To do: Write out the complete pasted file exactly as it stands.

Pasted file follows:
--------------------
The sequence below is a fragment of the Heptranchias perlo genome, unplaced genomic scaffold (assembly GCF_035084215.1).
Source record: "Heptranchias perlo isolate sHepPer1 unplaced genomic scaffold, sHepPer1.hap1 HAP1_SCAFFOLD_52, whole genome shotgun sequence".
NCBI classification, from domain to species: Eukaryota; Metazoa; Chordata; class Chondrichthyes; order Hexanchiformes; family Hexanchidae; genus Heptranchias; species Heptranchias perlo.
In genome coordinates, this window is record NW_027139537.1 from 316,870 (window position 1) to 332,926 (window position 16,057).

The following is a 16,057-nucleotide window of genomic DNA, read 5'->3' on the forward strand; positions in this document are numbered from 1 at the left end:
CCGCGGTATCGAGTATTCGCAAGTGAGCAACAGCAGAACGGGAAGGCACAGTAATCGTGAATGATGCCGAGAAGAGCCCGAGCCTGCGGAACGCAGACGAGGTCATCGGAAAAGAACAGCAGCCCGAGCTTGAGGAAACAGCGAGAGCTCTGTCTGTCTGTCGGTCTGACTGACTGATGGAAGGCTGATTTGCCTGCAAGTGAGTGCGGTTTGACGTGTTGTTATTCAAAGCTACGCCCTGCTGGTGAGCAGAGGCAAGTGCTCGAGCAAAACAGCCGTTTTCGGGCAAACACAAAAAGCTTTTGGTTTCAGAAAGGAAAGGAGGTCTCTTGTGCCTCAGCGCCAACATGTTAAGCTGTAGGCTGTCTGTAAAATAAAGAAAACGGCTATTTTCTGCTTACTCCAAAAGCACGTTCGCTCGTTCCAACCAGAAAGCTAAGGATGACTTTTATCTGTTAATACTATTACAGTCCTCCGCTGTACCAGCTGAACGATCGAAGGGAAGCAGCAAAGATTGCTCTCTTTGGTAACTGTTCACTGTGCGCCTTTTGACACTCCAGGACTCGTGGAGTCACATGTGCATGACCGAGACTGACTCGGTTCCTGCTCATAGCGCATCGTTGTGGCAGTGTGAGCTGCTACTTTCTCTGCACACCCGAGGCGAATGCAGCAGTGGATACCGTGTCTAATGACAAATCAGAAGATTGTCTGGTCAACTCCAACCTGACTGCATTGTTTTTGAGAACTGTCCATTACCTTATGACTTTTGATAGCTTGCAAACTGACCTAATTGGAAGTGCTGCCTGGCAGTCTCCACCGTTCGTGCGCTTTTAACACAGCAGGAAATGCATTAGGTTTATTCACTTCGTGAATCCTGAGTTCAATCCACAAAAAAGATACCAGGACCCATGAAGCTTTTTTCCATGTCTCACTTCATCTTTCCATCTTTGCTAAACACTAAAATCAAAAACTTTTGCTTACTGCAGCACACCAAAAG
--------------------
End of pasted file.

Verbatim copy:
The sequence below is a fragment of the Heptranchias perlo genome, unplaced genomic scaffold (assembly GCF_035084215.1).
Source record: "Heptranchias perlo isolate sHepPer1 unplaced genomic scaffold, sHepPer1.hap1 HAP1_SCAFFOLD_52, whole genome shotgun sequence".
NCBI classification, from domain to species: Eukaryota; Metazoa; Chordata; class Chondrichthyes; order Hexanchiformes; family Hexanchidae; genus Heptranchias; species Heptranchias perlo.
In genome coordinates, this window is record NW_027139537.1 from 316,870 (window position 1) to 332,926 (window position 16,057).

The following is a 16,057-nucleotide window of genomic DNA, read 5'->3' on the forward strand; positions in this document are numbered from 1 at the left end:
CCGCGGTATCGAGTATTCGCAAGTGAGCAACAGCAGAACGGGAAGGCACAGTAATCGTGAATGATGCCGAGAAGAGCCCGAGCCTGCGGAACGCAGACGAGGTCATCGGAAAAGAACAGCAGCCCGAGCTTGAGGAAACAGCGAGAGCTCTGTCTGTCTGTCGGTCTGACTGACTGATGGAAGGCTGATTTGCCTGCAAGTGAGTGCGGTTTGACGTGTTGTTATTCAAAGCTACGCCCTGCTGGTGAGCAGAGGCAAGTGCTCGAGCAAAACAGCCGTTTTCGGGCAAACACAAAAAGCTTTTGGTTTCAGAAAGGAAAGGAGGTCTCTTGTGCCTCAGCGCCAACATGTTAAGCTGTAGGCTGTCTGTAAAATAAAGAAAACGGCTATTTTCTGCTTACTCCAAAAGCACGTTCGCTCGTTCCAACCAGAAAGCTAAGGATGACTTTTATCTGTTAATACTATTACAGTCCTCCGCTGTACCAGCTGAACGATCGAAGGGAAGCAGCAAAGATTGCTCTCTTTGGTAACTGTTCACTGTGCGCCTTTTGACACTCCAGGACTCGTGGAGTCACATGTGCATGACCGAGACTGACTCGGTTCCTGCTCATAGCGCATCGTTGTGGCAGTGTGAGCTGCTACTTTCTCTGCACACCCGAGGCGAATGCAGCAGTGGATACCGTGTCTAATGACAAATCAGAAGATTGTCTGGTCAACTCCAACCTGACTGCATTGTTTTTGAGAACTGTCCATTACCTTATGACTTTTGATAGCTTGCAAACTGACCTAATTGGAAGTGCTGCCTGGCAGTCTCCACCGTTCGTGCGCTTTTAACACAGCAGGAAATGCATTAGGTTTATTCACTTCGTGAATCCTGAGTTCAATCCACAAAAAAGATACCAGGACCCATGAAGCTTTTTTCCATGTCTCACTTCATCTTTCCATCTTTGCTAAACACTAAAATCAAAAACTTTTGCTTACTGCAGCACACCAAAAG